Train derailment: Oil train catches fire in Canada

Train derailment in Canada forces about 150 people from their homes, as oil and propane continued to burn. The train derailment is the latest in a series of accidents that have raised questions about the safety of transporting oil by rail. 

Tom Bateman/The Canadian Press/AP
Fire burns on the horizon at the scene of a train derailment near Plaster Rock, New Brunswick on Wednesday. The oil train derailment happened late Tuesday in a sparsely populated region of New Brunswick.

A train derailment spilled crude oil and propane into a sparsely populated part of Canada late Tuesday, sparking a blaze that forced about 150 people from their homes. No injuries or fatalities have been reported.

Tuesday's train derailment is the latest in a series of oil-train accidents that have fueled a debate over how to safely transport crude oil and refined petroleum products. North American oil and gas production is rising faster than pipeline capacity, forcing bottlenecks at key energy transit points.

Companies have turned increasingly to rail to move oil from shale-rock formations in North Dakota, Pennsylvania, and elsewhere, to markets at home and abroad.

The latest train derailment involved five cars containing crude oil and four containing propane destined for an Irving Oil refinery in Saint John, New Brunswick. The conductor and engineer were the only people on board, and neither was injured, according to Canadian National Railway spokesman Jim Feeny. Some cars caught fire and continued burning through Wednesday. 

"It is contained, but it is evolving," Claude Mongeau, the chief executive of CN Rail, said at a press conference Wednesday, adding it was too early to determine a cause.

Less than two weeks ago, an oil train carrying crude oil from the Bakken shale formation in derailed and exploded in North Dakota. No one was injured, but a nearby town was evacuated. In July, an oil train derailment in Lac-Mégantic, Quebec, caused 47 fatalities.

The overwhelming majority of oil trains arrive at their destination safely, industry groups and officials say, but the recent string of events have prompted calls for more regulation. Sen. John Hoeven (R) of North Dakota is slated to meet with Department of Transportation officials Thursday to press for updated standards on oil train cars. In Canada, the federal government has required rail companies to notify municipalities when transporting dangerous goods through their communities.

In 2012, US trains transported  234,000 carloads of crude oil, up from 9,500 carloads in 2008, according to the Association of American Railroads (AAR). That increased to around 400,000 carloads in 2013. 

Material from the Associated Press was used in this report.

You've read  of  free articles. Subscribe to continue.
Real news can be honest, hopeful, credible, constructive.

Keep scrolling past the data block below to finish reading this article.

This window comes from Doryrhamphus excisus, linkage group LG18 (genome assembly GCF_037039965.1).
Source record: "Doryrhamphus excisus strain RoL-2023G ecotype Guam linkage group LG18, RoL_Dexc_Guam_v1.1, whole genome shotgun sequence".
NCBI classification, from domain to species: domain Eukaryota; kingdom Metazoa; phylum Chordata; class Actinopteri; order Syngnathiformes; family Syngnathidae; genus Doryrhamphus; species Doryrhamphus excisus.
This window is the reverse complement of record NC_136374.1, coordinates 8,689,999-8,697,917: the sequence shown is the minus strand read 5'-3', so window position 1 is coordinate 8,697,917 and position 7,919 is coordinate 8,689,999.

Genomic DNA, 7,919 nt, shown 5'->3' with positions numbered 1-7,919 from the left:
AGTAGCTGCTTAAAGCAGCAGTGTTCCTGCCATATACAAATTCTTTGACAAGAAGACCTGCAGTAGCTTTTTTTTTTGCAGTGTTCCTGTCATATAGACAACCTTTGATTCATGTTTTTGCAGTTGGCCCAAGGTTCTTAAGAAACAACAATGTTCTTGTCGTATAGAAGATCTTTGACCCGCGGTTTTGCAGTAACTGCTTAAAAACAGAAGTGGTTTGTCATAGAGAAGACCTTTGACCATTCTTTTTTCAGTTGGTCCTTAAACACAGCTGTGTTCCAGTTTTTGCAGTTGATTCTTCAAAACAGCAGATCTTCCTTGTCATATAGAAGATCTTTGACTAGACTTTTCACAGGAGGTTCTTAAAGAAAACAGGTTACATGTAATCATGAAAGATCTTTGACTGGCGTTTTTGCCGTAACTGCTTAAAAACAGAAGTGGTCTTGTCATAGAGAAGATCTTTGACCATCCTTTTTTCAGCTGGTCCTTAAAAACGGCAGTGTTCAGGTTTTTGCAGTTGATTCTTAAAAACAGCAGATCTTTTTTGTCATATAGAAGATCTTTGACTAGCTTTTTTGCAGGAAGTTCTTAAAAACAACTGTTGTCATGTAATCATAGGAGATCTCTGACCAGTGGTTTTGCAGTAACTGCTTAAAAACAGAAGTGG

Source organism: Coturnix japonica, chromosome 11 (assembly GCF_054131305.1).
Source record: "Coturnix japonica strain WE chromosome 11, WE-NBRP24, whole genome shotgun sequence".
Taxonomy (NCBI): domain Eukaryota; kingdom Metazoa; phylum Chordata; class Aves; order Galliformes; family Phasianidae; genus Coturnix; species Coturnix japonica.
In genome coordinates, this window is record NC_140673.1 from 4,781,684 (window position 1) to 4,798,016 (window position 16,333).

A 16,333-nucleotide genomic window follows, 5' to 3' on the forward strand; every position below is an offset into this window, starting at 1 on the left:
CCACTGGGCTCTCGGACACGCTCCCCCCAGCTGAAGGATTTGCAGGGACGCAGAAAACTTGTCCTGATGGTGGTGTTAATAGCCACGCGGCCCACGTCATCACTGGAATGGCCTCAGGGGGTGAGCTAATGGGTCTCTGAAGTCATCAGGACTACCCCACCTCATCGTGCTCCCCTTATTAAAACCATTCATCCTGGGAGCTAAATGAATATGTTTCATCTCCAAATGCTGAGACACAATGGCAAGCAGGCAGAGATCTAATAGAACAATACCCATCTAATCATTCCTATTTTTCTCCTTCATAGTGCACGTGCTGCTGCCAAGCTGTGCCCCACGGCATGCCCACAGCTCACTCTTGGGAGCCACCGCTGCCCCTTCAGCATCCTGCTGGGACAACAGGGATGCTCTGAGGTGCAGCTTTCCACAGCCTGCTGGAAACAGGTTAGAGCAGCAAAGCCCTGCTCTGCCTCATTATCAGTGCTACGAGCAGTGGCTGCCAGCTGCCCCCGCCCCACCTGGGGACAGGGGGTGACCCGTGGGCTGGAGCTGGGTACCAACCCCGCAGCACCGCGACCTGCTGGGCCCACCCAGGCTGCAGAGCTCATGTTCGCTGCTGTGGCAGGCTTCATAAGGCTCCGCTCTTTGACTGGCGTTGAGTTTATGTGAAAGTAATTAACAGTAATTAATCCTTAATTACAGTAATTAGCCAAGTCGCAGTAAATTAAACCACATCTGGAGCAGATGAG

What is the Monitor difference? Tackling the tough headlines – with humanity. Listening to sources – with respect. Seeing the story that others are missing by reporting what so often gets overlooked: the values that connect us. That’s Monitor reporting – news that changes how you see the world.

Dear Reader,

About a year ago, I happened upon this statement about the Monitor in the Harvard Business Review – under the charming heading of “do things that don’t interest you”:

“Many things that end up” being meaningful, writes social scientist Joseph Grenny, “have come from conference workshops, articles, or online videos that began as a chore and ended with an insight. My work in Kenya, for example, was heavily influenced by a Christian Science Monitor article I had forced myself to read 10 years earlier. Sometimes, we call things ‘boring’ simply because they lie outside the box we are currently in.”

If you were to come up with a punchline to a joke about the Monitor, that would probably be it. We’re seen as being global, fair, insightful, and perhaps a bit too earnest. We’re the bran muffin of journalism.

But you know what? We change lives. And I’m going to argue that we change lives precisely because we force open that too-small box that most human beings think they live in.

The Monitor is a peculiar little publication that’s hard for the world to figure out. We’re run by a church, but we’re not only for church members and we’re not about converting people. We’re known as being fair even as the world becomes as polarized as at any time since the newspaper’s founding in 1908.

We have a mission beyond circulation, we want to bridge divides. We’re about kicking down the door of thought everywhere and saying, “You are bigger and more capable than you realize. And we can prove it.”

If you’re looking for bran muffin journalism, you can subscribe to the Monitor for $15. You’ll get the Monitor Weekly magazine, the Monitor Daily email, and unlimited access to

QR Code to Train derailment: Oil train catches fire in Canada
Read this article in
QR Code to Subscription page
Start your subscription today